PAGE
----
Ismail Ayob vs. Sunday Times
Wed, Feb 29, 2012
Ruling by the Deputy Press Ombudsman
September 3, 2010
This ruling is based on the written submissions of Mr I Ayob and the Sunday Times newspaper.
Mr Ismael Ayob complains about a story in Sunday Times, published on March 28 2010, headlined Joburg to force sale of Mandela building and sub-headlined Former law office worth less than half what owner wants, says city.
The complaint centers around the following passage in the story:
“In 2007 Ayob – who was (Mr Nelson) Mandela’s lawyer – was accused of disbursing R2.2-million from the Nelson Mandela Trust without consulting other trustees. He was removed as a trustee in 2005 after a court battle over the unauthorized sale of Mandela-themed artworks. Ayob also made claims that Mandela refused to pay taxes and approved the dodgy documents. The row came to an end in 2007 after Ayob agreed to pay back part of the R2.2-million.”
Ayob says that:
- the section in dispute was gratuitous;
- the passage was published without him having an opportunity to comment;
- Sunday Times denied him his request to a right of reply; and
- the newspaper is in contempt of an earlier ruling by the Press Ombudsman.
The article tells the story of the planned expropriation of Chancellor House (where Mr Oliver Tambo and Mandela had their legal offices in the 1950s) by the City of Johannesburg. It is stated that the owner says that the building is worth R800 000, while the city maintains that the market value is R350 000. Ayob, the owner’s lawyer, was reportedly up in arms about the matter, calling the offer (of R350 000) “unreasonable” and saying that he had not been informed of the city’s plan to proceed with the expropriation.
It is within this context that the passage in dispute (cited above) appears.
We shall now consider the merits of the complaint:
Ayob says the mentioning of the fact that he was accused of disbursing R2.2-million from the Nelson Mandela Trust without consulting other trustees was gratuitous.
In its defense Sunday Times says the disputed passage is “interesting to our readers” and that there is “no reasonable or valid reason why we should desist from sharing it with them”. The newspaper says the passage contains “statement of facts in public domain”.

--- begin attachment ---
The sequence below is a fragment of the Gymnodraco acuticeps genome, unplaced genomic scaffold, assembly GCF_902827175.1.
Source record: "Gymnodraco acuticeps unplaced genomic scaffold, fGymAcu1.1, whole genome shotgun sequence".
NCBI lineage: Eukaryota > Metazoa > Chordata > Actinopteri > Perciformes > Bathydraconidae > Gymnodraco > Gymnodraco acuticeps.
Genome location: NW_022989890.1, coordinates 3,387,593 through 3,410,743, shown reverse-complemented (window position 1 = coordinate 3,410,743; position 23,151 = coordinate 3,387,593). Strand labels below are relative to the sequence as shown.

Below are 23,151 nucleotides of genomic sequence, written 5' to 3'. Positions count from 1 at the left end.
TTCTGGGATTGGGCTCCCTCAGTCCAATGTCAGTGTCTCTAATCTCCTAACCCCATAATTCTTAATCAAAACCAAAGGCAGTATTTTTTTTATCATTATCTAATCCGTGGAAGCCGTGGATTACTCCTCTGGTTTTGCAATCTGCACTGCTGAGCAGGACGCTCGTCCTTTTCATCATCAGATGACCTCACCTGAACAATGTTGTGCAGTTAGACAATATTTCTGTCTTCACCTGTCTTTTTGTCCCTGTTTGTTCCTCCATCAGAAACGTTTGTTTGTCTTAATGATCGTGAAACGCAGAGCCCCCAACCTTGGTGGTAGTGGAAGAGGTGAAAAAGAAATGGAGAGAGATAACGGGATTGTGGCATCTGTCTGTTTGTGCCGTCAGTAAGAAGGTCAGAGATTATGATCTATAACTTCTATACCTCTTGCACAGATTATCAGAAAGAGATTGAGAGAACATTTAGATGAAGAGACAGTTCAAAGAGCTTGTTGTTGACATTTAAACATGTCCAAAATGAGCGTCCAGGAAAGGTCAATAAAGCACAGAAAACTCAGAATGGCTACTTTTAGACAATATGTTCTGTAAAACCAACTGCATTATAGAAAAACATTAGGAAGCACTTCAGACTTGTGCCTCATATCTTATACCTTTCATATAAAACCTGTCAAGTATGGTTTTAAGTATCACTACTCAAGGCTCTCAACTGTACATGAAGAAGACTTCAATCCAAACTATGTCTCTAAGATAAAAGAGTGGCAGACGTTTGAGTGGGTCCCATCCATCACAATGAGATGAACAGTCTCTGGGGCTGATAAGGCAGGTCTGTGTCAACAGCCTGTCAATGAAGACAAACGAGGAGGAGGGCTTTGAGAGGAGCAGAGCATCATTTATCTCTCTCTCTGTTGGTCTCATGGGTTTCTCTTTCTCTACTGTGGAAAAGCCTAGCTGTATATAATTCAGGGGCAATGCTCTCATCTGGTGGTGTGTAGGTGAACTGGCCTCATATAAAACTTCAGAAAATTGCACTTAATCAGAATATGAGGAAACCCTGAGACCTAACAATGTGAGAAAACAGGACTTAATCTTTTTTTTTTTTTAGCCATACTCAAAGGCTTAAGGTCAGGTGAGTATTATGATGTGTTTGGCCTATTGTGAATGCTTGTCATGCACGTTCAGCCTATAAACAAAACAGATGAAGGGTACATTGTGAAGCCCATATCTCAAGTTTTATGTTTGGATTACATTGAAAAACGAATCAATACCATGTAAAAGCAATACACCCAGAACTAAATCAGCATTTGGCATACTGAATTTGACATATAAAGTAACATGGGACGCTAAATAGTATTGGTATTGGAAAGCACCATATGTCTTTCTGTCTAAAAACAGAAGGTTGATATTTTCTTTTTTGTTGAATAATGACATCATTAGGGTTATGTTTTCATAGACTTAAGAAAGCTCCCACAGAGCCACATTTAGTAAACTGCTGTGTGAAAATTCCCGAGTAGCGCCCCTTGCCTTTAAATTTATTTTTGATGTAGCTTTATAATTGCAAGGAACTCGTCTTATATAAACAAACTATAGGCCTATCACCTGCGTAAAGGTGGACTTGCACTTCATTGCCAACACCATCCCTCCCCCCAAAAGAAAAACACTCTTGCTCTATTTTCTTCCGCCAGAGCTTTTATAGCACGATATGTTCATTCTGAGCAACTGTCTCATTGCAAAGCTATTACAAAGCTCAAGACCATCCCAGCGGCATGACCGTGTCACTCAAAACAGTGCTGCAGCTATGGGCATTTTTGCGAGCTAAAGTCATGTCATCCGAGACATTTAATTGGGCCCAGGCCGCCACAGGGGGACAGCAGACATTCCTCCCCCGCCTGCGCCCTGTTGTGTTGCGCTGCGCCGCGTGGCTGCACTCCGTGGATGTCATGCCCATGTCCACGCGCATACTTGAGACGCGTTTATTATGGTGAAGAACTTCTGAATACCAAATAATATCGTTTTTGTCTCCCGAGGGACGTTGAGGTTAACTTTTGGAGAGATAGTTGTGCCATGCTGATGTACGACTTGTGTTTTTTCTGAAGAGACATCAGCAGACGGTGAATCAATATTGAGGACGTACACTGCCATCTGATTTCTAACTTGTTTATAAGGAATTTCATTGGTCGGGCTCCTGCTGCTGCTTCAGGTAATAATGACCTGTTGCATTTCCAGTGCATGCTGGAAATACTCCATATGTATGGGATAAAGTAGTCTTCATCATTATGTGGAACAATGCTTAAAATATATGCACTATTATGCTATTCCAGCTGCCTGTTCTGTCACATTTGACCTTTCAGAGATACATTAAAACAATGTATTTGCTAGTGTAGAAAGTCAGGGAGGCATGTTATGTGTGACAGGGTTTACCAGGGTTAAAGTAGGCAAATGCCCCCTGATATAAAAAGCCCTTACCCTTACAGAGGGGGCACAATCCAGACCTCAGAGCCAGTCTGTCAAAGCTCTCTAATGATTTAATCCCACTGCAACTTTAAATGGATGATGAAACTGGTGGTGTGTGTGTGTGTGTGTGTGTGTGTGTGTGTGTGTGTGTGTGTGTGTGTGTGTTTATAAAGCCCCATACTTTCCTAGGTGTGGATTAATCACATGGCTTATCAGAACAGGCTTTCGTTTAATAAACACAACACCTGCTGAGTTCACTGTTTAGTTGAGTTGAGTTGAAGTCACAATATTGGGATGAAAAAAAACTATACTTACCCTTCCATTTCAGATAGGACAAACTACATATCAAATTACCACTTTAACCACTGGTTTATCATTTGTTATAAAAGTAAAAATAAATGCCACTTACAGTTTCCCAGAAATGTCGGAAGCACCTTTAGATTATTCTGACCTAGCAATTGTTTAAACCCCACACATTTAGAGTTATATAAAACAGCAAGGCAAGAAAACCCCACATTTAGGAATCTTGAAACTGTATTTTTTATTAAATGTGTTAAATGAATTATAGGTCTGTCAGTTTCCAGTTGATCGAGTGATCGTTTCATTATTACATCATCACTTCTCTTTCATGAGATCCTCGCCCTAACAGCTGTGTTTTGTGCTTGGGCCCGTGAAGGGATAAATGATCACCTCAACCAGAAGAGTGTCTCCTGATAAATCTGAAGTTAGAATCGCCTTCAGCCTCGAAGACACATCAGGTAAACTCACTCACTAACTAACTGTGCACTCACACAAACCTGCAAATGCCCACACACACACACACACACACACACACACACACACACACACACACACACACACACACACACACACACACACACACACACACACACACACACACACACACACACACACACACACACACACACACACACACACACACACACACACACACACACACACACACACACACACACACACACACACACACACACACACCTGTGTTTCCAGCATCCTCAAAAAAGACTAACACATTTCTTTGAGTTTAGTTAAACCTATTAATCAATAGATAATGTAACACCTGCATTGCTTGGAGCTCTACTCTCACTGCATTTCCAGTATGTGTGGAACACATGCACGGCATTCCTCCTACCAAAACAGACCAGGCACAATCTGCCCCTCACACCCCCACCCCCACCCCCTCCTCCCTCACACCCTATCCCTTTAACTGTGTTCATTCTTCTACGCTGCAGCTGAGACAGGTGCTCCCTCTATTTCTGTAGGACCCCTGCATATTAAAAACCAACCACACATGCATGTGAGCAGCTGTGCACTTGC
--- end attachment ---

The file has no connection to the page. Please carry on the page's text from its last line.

It must be said that there is a difference between “interesting to the public” and “in the public’s interest”. However, even though Ayob is probably correct in calling the passage in question gratuitous (“interesting to the public”), what was written is true – and as such it cannot be found to be in breach of the Press Code.
No opportunity to comment
Ayob says Sunday Times did not give him an opportunity to comment.
The newspaper does not respond to this part of the complaint. It needn’t have – it is under no obligation to ask a subject of its reportage for comment when merely providing background information (albeit gratuitous).
Request to right of reply denied
After the story in dispute was published Ayob asked the newspaper for a right of reply – a request which he says the newspaper ignored.
Sunday Times again does not respond to this section of the complaint.
It may be considered as reasonable for the newspaper not to grant Ayob’s request to a right of reply, given:
- the decision that Sunday Times was under no obligation to ask Ayob for comment about background information; and
- the fact that the disputed passage indeed contains “statement of facts in public domain”.
In contempt of an earlier ruling by the Press Ombudsman
The earlier finding by the Press Ombudsman that Ayob refers to went mostly in favour of the newspaper. However, Sunday Times was reprimanded for not publishing Ayob’s explanation (in his affidavit) what the money was paid out for. That omission was found to be unbalanced and therefore unfair.
The newspaper says that it has “…avoided repeating the offence by excluding the one-sided detail and stating a bald fact”. It ads that there was no need to list amounts of money paid out by him because it is stated in the story that the row came to and end after Ayob agreed to pay back part of the R2.2-million. “Any reasonable reader would infer that if the money had not been repaid, the spat would have continued.”
This argument is reasonable – the matter was settled and there was no need to repeat the detail of that story.
The complaint is dismissed in its entirety.
Please note that our Complaints Procedures lay down that within seven days of receipt of this decision, anyone of the parties may apply for leave to appeal to the Chairperson of the SA Press Appeals Panel, Judge Ralph Zulman, fully setting out the grounds of appeal. He can be reached at firstname.lastname@example.org.
Deputy Press Ombudsman